Thompson Touts Benefits of Medicare Advantage Plans
HHS Secretary Tommy Thompson on Wednesday said that based on applications for 2005, increased reimbursement rates for HMOs and other managed care companies that offer Medicare Advantage plans provided under the new Medicare law likely will lead to reduced costs and improved services for beneficiaries, the AP/Detroit Free Press reports. Thompson said that monthly premiums and copayments for beneficiaries who enroll in Medicare Advantage plans likely will decrease by an average of 10% in 2005. In addition, he said that many Medicare Advantage plans have proposed to expand coverage of prescription drugs, as well as dental, vision and preventive services, for average monthly savings of $23 for beneficiaries (Sherman, AP/Detroit Free Press, 10/7).
Thompson also said that beneficiaries who enroll in Medicare Advantage plans likely will spend at least $90 less monthly than under fee-for-service Medicare (CQ HealthBeat, 10/6). In the past, several studies have found that Medicare Advantage plans cost the federal government at least 7% more than fee-for-service Medicare. According to the AP/Free Press, the announcements from Thompson mark the Bush "administration's latest effort to counter criticism" about the Medicare law, which opponents have said "shortchanged patients and was overly generous to insurers and drug makers" (AP/Detroit Free Press, 10/7).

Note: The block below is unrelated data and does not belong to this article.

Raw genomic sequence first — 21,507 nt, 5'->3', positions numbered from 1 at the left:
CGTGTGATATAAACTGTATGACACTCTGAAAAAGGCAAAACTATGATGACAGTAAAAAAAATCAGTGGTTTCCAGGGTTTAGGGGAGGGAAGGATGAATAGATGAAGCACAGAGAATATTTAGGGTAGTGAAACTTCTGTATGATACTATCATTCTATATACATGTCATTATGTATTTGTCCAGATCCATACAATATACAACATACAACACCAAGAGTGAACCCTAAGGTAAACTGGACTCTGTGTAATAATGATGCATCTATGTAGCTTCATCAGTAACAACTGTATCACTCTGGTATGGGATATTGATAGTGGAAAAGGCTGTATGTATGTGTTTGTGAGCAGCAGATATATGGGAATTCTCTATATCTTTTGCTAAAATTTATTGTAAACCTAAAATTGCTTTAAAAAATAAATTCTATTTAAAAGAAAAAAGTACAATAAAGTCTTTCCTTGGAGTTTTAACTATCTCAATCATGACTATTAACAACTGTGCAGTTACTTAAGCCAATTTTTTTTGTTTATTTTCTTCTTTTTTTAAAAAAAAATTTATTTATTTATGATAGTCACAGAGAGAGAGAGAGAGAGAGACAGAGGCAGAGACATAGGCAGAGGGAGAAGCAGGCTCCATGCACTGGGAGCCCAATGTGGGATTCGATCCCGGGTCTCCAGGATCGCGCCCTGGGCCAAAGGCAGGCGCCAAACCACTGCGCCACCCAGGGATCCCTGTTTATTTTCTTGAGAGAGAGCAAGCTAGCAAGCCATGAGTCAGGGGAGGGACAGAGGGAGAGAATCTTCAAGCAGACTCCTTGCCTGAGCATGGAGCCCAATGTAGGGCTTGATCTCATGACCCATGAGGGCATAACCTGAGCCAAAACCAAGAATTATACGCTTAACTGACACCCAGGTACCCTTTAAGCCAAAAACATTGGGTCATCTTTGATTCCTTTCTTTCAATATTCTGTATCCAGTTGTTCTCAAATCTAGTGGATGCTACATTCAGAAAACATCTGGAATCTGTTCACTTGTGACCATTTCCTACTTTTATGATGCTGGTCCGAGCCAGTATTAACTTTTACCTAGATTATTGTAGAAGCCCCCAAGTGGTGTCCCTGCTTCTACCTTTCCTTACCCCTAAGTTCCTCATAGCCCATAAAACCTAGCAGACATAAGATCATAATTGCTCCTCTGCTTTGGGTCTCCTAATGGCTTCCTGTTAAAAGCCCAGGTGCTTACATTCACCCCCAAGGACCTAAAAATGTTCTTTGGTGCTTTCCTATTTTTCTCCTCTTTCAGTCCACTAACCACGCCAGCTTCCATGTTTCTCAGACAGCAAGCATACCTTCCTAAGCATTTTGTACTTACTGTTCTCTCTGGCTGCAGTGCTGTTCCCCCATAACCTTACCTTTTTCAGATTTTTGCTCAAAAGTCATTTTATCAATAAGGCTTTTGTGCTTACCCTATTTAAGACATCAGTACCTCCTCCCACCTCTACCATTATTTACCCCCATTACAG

According to Thompson, the applications for 2005 also indicate that 35 new Medicare Advantage plans have proposed to begin offering coverage for beneficiaries and the 22 current plans have proposed to expand the number of counties in which they operate. Approval of the applications would expand access to Medicare Advantage plans to an additional 1.6 million beneficiaries in 93 counties in 11 states, Thompson said. About five million of 41 million beneficiaries currently are enrolled in Medicare Advantage plans.
However, "even with the increased number of plans, one third of Medicare beneficiaries still will lack access to even a single Medicare Advantage plan," CongressDaily reports. About 66% of beneficiaries likely will have access to Medicare Advantage plans in 2005, compared with 62% in 2004 and 59% in 2003 (Rovner, CongressDaily, 10/7). About 20% of beneficiaries in rural areas likely will have access to Medicare Advantage plans in 2005, compared with 16% in 2004 (HHS release, 10/6). CMS Administrator Mark McClellan said he expects more beneficiaries to enroll in Medicare Advantage plans in 2006, when less restrictive Medicare "regional Preferred Provider Organizations" become available (CongressDaily, 10/7). Thompson said, "We made an investment in seniors and it is paying off with greater access to health care at more affordable costs," adding, "Under President Bush's leadership, we are reversing a trend of seniors losing access to Medicare Advantage plans each year to an environment where plans are expanding coverage and lowering costs" (HHS Release, 10/6).
Meanwhile, Senate Democrats on Wednesday released a new report from the Government Accountability Office that found brand-name prescription drug prices have increased 26.4% over the past four years. They said that the report provided new evidence in support of the need to pass legislation before the November election to legalize the reimportation of lower-cost prescription drugs from abroad and allow Medicare to negotiate directly with pharmaceutical companies on medication prices (AP/Detroit Free Press, 10/7).
McClellan said that a federal reimportation task force is "still analyzing data" on the issue and will release a report later this year (CongressDaily, 10/7). Thompson added that lawmakers likely will re-examine the Medicare law after the election, adding, "I'm confident that, come January, there are going to be a lot of converts" (AP/Detroit Free Press, 10/7).